My Favorite Year

1582 was moving along

like any other year – 

 

Russia cedes Livonia and Southern-Estonia

to the Polish-Lithuanian Commonwealth, 

 

Francois, Duke of Anjou, arrives in the Netherlands,

where he is personally welcomed by William the Silent,

 

Takeda Katsuyori and his household commit suicide –

the usual parade of royalty recorded in bibles,

 

recorded on statues, recorded on parchment documents

while everyone else starves and marries in folk ceremonies

 

bribing some local cleric and fucks and dies of infected cuts

or agues or plagues or simple exhaustion or watches their wives die

 

in childbirth, tanner and wigmaker, blacksmith and weaver

and seamstress, the odd consort, composer, friar,

 

and there was that giant party at the Hippodrome in Istanbul,

thrown by Ottoman Sultan Murat III in honor

 

of the circumcision of his son, Crown Prince Mehmed III,

16 years old at the time. The festival endured

 

52 days and 52 nights, though the son

does not remember much, even ensconced

 

in his own splendid apartment attended

by experienced nurses and an equal number

 

of experienced virgins.

 

1582 was just fine

until Pope Gregory III decided

 

to implement the Gregorian Calendar,

(because, said one savvy eunuch,

 

everything really is about him),

to rectify the problems with

 

the Julian calendar – namely,

the system exceeded the solar year

 

by 11 minutes, or 24 hours

every 131 years, or three days

 

every 400 years, adding up

to 10 days between 325 AD

 

(when adopted) by 1582.

 

And so, the Catholic countries jumped ahead 10 days

in the 10th month, restoring the vernal equinox to March 21,

 

and complicated leap year calculations were performed

but England did not follow suit until the mid-18th century

 

and so were faced with 11 days but some in the colonies

and England adopted the new way, so you might find

 

a date like 13 March 1661/1662, but some confusion

remained – St. Teresa of Avila died on 4 October, 1582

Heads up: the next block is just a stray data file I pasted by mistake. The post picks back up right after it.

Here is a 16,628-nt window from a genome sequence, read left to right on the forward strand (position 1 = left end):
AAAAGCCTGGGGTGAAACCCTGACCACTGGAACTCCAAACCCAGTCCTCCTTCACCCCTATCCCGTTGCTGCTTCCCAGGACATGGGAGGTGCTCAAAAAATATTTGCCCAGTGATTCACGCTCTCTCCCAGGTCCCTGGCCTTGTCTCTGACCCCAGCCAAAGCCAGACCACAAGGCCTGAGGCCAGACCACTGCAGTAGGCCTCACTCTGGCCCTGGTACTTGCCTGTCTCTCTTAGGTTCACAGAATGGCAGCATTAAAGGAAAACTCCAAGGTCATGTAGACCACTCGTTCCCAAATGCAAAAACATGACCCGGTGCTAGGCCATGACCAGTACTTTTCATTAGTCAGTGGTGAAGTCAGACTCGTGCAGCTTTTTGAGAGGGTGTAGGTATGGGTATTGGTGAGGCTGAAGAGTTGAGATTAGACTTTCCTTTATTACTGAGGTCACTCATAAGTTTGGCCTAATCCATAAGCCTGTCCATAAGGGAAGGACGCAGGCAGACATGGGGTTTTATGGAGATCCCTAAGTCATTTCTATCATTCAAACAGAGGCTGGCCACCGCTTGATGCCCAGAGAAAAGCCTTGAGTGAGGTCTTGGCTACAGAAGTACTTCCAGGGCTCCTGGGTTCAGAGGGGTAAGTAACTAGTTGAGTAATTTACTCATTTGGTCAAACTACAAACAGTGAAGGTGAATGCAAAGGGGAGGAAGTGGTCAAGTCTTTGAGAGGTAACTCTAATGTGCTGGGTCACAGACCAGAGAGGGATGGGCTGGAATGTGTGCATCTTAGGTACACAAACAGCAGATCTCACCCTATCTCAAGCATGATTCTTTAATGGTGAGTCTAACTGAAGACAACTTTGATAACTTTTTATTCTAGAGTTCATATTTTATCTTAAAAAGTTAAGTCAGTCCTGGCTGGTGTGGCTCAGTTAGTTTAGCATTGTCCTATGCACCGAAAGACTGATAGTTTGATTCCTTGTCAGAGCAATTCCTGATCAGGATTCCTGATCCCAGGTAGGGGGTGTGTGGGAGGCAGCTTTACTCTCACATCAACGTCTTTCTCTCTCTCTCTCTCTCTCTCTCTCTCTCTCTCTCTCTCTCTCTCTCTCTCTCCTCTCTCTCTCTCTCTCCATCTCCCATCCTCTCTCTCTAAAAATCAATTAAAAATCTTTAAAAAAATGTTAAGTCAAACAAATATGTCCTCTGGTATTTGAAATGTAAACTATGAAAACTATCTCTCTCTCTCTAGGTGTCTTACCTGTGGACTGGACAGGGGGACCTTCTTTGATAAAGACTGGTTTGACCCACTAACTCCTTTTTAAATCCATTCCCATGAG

and was buried the next day: 15 October, and if you

felt out of sorts with your astrological sign, you could

 

say, if within a week of the cut-off, well, I’m really

a Scorpio, I never felt like a true Sagittarius (by

 

12th century BC, the Babylonians already read

the stars – “omen-based astrology”) – and people

 

were already disoriented then – some still felt

they belonged in the Late Middle Ages while 

 

others were firmly planted in the Renaissance,

feeling man the “measure of all things,” reason

 

and dignity leading the charge. Yes, 1582 

 

was a strange time – who knows

what we could have done with

 

those 10 missing days? What pox

cured? What noble nose roughed

 

from marble? John Dee

was trying to commute with angels.

 

Working with scryer Edward Kelley

on the Angelic Alphabet, a language

 

used, supposedly, by Adam in Eden

to name all things, and then the birth

 

of Elizabeth Jane Weston, a poet,

born on November 2, part English 

 

and part Czech and one

might be prone to admiring her

 

knowledge of five languages,

having given birth to seven children

 

(and dying for the last) but for

her subject-matter: idyllic reveries,

 

odes to Emperor Rudolf II, odes

to herself and anti-semitic diatribes – 

 

ah, Liz, I tire of letting history make excuses, amends –

“I am of my time, no one’s seen a Jew since 1290” – 

 

I say, bah, humbug (to be continued)

of course, you join the best of company, the Bard

 

and his amor get married at the end of November, 

they had planned a summer wedding but with 

 

the pending Gregorian shift and autumn promised 

mild, Merchant not writ until the century’s last gasps

 

while on the Hebrew calendar, 5342 – 5343

is a year like many other, fleeing and setting up

 

shop – have you seen my printing press? 

My neighbor, Giovanni, owns it (law dictates)

 

but I’m the one who carves the letters on the plates.

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© 2019 Patty Seyburn | Poetry

pseyburn@aol.com